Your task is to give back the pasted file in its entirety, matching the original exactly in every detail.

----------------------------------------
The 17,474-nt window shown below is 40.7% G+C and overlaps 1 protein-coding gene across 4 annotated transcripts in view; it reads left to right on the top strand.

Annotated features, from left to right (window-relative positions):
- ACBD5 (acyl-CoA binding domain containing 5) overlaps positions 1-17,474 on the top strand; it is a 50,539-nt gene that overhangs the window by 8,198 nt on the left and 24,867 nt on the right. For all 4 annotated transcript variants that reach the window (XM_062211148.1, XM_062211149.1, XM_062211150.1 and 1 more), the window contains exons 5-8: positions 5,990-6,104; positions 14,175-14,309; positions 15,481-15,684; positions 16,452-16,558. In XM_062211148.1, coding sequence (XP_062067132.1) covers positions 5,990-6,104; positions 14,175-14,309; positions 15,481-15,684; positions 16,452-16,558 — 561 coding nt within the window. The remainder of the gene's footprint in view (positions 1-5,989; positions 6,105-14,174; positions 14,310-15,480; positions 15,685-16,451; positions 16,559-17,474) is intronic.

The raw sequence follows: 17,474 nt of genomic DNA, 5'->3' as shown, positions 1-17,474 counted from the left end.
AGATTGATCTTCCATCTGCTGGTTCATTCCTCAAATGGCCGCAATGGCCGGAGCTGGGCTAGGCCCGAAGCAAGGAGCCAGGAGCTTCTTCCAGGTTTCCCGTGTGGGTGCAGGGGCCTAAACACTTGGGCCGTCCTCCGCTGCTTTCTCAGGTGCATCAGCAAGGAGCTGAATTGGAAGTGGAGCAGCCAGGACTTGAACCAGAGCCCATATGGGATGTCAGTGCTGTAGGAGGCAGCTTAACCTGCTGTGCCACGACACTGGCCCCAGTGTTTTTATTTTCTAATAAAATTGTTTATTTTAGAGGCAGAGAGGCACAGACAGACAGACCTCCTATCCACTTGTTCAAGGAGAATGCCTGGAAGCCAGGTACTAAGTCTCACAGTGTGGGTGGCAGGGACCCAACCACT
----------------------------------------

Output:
The 17,474-nt window shown below is 40.7% G+C and overlaps 1 protein-coding gene across 4 annotated transcripts in view; it reads left to right on the top strand.

Annotated features, from left to right (window-relative positions):
- ACBD5 (acyl-CoA binding domain containing 5) overlaps positions 1-17,474 on the top strand; it is a 50,539-nt gene that overhangs the window by 8,198 nt on the left and 24,867 nt on the right. For all 4 annotated transcript variants that reach the window (XM_062211148.1, XM_062211149.1, XM_062211150.1 and 1 more), the window contains exons 5-8: positions 5,990-6,104; positions 14,175-14,309; positions 15,481-15,684; positions 16,452-16,558. In XM_062211148.1, coding sequence (XP_062067132.1) covers positions 5,990-6,104; positions 14,175-14,309; positions 15,481-15,684; positions 16,452-16,558 — 561 coding nt within the window. The remainder of the gene's footprint in view (positions 1-5,989; positions 6,105-14,174; positions 14,310-15,480; positions 15,685-16,451; positions 16,559-17,474) is intronic.

The raw sequence follows: 17,474 nt of genomic DNA, 5'->3' as shown, positions 1-17,474 counted from the left end.
AGATTGATCTTCCATCTGCTGGTTCATTCCTCAAATGGCCGCAATGGCCGGAGCTGGGCTAGGCCCGAAGCAAGGAGCCAGGAGCTTCTTCCAGGTTTCCCGTGTGGGTGCAGGGGCCTAAACACTTGGGCCGTCCTCCGCTGCTTTCTCAGGTGCATCAGCAAGGAGCTGAATTGGAAGTGGAGCAGCCAGGACTTGAACCAGAGCCCATATGGGATGTCAGTGCTGTAGGAGGCAGCTTAACCTGCTGTGCCACGACACTGGCCCCAGTGTTTTTATTTTCTAATAAAATTGTTTATTTTAGAGGCAGAGAGGCACAGACAGACAGACCTCCTATCCACTTGTTCAAGGAGAATGCCTGGAAGCCAGGTACTAAGTCTCACAGTGTGGGTGGCAGGGACCCAACCACT